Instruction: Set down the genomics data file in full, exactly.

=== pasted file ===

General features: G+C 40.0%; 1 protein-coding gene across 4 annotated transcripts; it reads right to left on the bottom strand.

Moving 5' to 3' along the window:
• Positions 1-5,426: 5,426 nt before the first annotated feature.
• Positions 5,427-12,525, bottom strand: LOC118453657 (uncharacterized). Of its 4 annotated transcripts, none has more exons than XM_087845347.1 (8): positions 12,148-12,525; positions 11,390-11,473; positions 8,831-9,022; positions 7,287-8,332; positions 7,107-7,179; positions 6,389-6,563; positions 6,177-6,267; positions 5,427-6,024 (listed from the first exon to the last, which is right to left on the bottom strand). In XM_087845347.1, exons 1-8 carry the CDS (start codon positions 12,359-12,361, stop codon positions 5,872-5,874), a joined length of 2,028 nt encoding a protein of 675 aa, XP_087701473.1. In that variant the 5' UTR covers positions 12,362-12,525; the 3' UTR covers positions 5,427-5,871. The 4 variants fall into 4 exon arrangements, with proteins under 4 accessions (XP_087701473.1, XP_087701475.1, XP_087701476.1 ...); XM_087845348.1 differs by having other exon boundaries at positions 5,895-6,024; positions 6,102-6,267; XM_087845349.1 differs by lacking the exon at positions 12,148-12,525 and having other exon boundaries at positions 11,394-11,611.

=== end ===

General features: G+C 40.0%; 1 protein-coding gene across 4 annotated transcripts; it reads right to left on the bottom strand.

Moving 5' to 3' along the window:
• Positions 1-5,426: 5,426 nt before the first annotated feature.
• Positions 5,427-12,525, bottom strand: LOC118453657 (uncharacterized). Of its 4 annotated transcripts, none has more exons than XM_087845347.1 (8): positions 12,148-12,525; positions 11,390-11,473; positions 8,831-9,022; positions 7,287-8,332; positions 7,107-7,179; positions 6,389-6,563; positions 6,177-6,267; positions 5,427-6,024 (listed from the first exon to the last, which is right to left on the bottom strand). In XM_087845347.1, exons 1-8 carry the CDS (start codon positions 12,359-12,361, stop codon positions 5,872-5,874), a joined length of 2,028 nt encoding a protein of 675 aa, XP_087701473.1. In that variant the 5' UTR covers positions 12,362-12,525; the 3' UTR covers positions 5,427-5,871. The 4 variants fall into 4 exon arrangements, with proteins under 4 accessions (XP_087701473.1, XP_087701475.1, XP_087701476.1 ...); XM_087845348.1 differs by having other exon boundaries at positions 5,895-6,024; positions 6,102-6,267; XM_087845349.1 differs by lacking the exon at positions 12,148-12,525 and having other exon boundaries at positions 11,394-11,611.